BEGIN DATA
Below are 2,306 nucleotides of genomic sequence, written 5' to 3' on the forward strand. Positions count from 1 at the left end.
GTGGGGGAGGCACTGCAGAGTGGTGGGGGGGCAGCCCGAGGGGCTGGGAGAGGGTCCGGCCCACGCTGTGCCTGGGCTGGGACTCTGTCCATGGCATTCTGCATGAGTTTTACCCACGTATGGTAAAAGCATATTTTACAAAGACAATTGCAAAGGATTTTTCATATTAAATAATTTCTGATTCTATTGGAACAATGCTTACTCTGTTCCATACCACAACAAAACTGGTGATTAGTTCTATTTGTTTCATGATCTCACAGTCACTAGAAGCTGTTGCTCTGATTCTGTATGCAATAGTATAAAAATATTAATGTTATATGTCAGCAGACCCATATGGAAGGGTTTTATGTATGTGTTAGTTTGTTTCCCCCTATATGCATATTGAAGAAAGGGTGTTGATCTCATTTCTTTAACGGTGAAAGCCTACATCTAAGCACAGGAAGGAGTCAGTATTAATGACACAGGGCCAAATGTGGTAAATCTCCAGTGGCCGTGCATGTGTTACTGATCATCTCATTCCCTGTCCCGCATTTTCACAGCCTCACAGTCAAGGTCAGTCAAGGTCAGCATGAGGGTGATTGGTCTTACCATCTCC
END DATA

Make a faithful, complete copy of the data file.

Below are 2,306 nucleotides of genomic sequence, written 5' to 3' on the forward strand. Positions count from 1 at the left end.
GTGGGGGAGGCACTGCAGAGTGGTGGGGGGGCAGCCCGAGGGGCTGGGAGAGGGTCCGGCCCACGCTGTGCCTGGGCTGGGACTCTGTCCATGGCATTCTGCATGAGTTTTACCCACGTATGGTAAAAGCATATTTTACAAAGACAATTGCAAAGGATTTTTCATATTAAATAATTTCTGATTCTATTGGAACAATGCTTACTCTGTTCCATACCACAACAAAACTGGTGATTAGTTCTATTTGTTTCATGATCTCACAGTCACTAGAAGCTGTTGCTCTGATTCTGTATGCAATAGTATAAAAATATTAATGTTATATGTCAGCAGACCCATATGGAAGGGTTTTATGTATGTGTTAGTTTGTTTCCCCCTATATGCATATTGAAGAAAGGGTGTTGATCTCATTTCTTTAACGGTGAAAGCCTACATCTAAGCACAGGAAGGAGTCAGTATTAATGACACAGGGCCAAATGTGGTAAATCTCCAGTGGCCGTGCATGTGTTACTGATCATCTCATTCCCTGTCCCGCATTTTCACAGCCTCACAGTCAAGGTCAGTCAAGGTCAGCATGAGGGTGATTGGTCTTACCATCTCC